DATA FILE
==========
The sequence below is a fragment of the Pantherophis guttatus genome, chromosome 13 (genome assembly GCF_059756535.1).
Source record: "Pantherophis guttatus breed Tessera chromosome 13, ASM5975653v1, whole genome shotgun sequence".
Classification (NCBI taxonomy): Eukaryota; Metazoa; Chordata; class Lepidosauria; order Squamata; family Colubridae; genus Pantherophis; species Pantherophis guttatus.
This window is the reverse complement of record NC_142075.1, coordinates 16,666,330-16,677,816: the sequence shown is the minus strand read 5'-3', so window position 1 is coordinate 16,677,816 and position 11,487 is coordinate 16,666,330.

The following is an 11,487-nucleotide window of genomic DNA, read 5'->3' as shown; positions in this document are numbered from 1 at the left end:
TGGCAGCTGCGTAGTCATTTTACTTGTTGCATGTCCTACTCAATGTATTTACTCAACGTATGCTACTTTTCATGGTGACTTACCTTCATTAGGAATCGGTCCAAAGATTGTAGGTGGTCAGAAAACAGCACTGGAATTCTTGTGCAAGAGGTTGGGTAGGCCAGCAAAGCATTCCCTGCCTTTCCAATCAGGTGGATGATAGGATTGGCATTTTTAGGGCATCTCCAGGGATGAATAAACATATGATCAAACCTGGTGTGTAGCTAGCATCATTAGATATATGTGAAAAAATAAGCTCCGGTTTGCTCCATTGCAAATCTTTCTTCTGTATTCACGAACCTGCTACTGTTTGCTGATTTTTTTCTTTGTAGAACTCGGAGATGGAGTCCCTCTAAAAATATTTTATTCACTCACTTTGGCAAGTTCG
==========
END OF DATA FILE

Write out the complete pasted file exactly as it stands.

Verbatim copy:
The sequence below is a fragment of the Pantherophis guttatus genome, chromosome 13 (genome assembly GCF_059756535.1).
Source record: "Pantherophis guttatus breed Tessera chromosome 13, ASM5975653v1, whole genome shotgun sequence".
Classification (NCBI taxonomy): Eukaryota; Metazoa; Chordata; class Lepidosauria; order Squamata; family Colubridae; genus Pantherophis; species Pantherophis guttatus.
This window is the reverse complement of record NC_142075.1, coordinates 16,666,330-16,677,816: the sequence shown is the minus strand read 5'-3', so window position 1 is coordinate 16,677,816 and position 11,487 is coordinate 16,666,330.

The following is an 11,487-nucleotide window of genomic DNA, read 5'->3' as shown; positions in this document are numbered from 1 at the left end:
TGGCAGCTGCGTAGTCATTTTACTTGTTGCATGTCCTACTCAATGTATTTACTCAACGTATGCTACTTTTCATGGTGACTTACCTTCATTAGGAATCGGTCCAAAGATTGTAGGTGGTCAGAAAACAGCACTGGAATTCTTGTGCAAGAGGTTGGGTAGGCCAGCAAAGCATTCCCTGCCTTTCCAATCAGGTGGATGATAGGATTGGCATTTTTAGGGCATCTCCAGGGATGAATAAACATATGATCAAACCTGGTGTGTAGCTAGCATCATTAGATATATGTGAAAAAATAAGCTCCGGTTTGCTCCATTGCAAATCTTTCTTCTGTATTCACGAACCTGCTACTGTTTGCTGATTTTTTTCTTTGTAGAACTCGGAGATGGAGTCCCTCTAAAAATATTTTATTCACTCACTTTGGCAAGTTCG